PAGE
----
You have just read about one of the great economists of all time, Adam Smith. In his famous publication The Wealth of Nations, Smith makes the following statement: "It is not from the benevolence of the butcher, the brewer, or the baker that we expect our dinner, but from their regard to their own interest."
In one well-developed paragraph, explain this statement from an economist’s perspective.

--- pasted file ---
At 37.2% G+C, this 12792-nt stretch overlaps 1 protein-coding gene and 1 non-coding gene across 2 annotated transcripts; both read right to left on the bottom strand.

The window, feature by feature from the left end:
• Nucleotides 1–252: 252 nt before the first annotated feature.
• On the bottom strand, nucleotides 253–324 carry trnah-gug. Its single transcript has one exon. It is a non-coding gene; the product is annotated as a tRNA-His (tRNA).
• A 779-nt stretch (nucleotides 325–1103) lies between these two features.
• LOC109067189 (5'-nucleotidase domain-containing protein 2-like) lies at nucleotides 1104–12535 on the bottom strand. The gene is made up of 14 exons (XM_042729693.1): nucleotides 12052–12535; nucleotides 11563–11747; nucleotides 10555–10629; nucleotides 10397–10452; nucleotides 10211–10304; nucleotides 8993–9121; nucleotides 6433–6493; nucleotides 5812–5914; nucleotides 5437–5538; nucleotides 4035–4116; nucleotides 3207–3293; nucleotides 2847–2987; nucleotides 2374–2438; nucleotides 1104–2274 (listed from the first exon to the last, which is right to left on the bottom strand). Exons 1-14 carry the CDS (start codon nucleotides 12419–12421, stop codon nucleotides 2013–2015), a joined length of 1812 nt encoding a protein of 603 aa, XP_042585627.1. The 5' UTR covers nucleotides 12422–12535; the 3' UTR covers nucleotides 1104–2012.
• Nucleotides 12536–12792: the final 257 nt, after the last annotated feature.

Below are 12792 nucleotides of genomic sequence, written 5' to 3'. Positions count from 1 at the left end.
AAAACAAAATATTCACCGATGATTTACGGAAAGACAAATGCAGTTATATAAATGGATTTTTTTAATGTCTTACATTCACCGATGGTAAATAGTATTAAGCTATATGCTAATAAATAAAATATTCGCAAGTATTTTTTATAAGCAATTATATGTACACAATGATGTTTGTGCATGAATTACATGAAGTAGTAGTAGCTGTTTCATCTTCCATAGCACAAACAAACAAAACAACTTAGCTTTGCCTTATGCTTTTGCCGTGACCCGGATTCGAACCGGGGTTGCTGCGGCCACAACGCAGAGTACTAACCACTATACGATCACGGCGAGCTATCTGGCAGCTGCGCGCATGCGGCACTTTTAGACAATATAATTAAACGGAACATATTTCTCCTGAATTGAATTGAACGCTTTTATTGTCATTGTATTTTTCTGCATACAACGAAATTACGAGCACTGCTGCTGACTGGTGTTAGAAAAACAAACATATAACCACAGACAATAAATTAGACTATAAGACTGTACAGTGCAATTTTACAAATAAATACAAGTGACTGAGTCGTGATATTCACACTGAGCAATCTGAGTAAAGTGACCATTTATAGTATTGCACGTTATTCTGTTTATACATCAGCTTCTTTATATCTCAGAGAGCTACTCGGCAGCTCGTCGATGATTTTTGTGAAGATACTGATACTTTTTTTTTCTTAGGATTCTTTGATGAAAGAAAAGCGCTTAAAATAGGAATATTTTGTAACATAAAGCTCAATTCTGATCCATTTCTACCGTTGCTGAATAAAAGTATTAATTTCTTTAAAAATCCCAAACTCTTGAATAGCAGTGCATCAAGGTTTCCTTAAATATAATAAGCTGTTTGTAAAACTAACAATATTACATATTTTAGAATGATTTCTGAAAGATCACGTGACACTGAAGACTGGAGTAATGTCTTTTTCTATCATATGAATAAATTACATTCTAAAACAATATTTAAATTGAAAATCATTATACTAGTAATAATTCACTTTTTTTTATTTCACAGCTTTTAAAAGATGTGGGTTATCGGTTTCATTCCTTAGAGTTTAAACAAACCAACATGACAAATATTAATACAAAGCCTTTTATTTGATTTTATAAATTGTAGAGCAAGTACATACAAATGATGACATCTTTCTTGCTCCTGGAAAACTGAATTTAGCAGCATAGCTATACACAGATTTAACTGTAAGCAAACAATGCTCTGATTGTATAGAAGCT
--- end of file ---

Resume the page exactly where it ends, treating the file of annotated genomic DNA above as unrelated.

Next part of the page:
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According to Adam Smith, human activities and interactions are dictated by peoples' individualism and self interest. A persons expected benefits from serving another person is the foundation of human interactions and pursuance of economic activities. This is the background driving force of capitalism in a society. It is the perceived and known self gains and not the act of being "humane" that drives people to do want they do to satisfy other peoples' needs. In simple language, humans are driven to do what they do by their "selfish" needs and not their charitable hunger to humanely help others.
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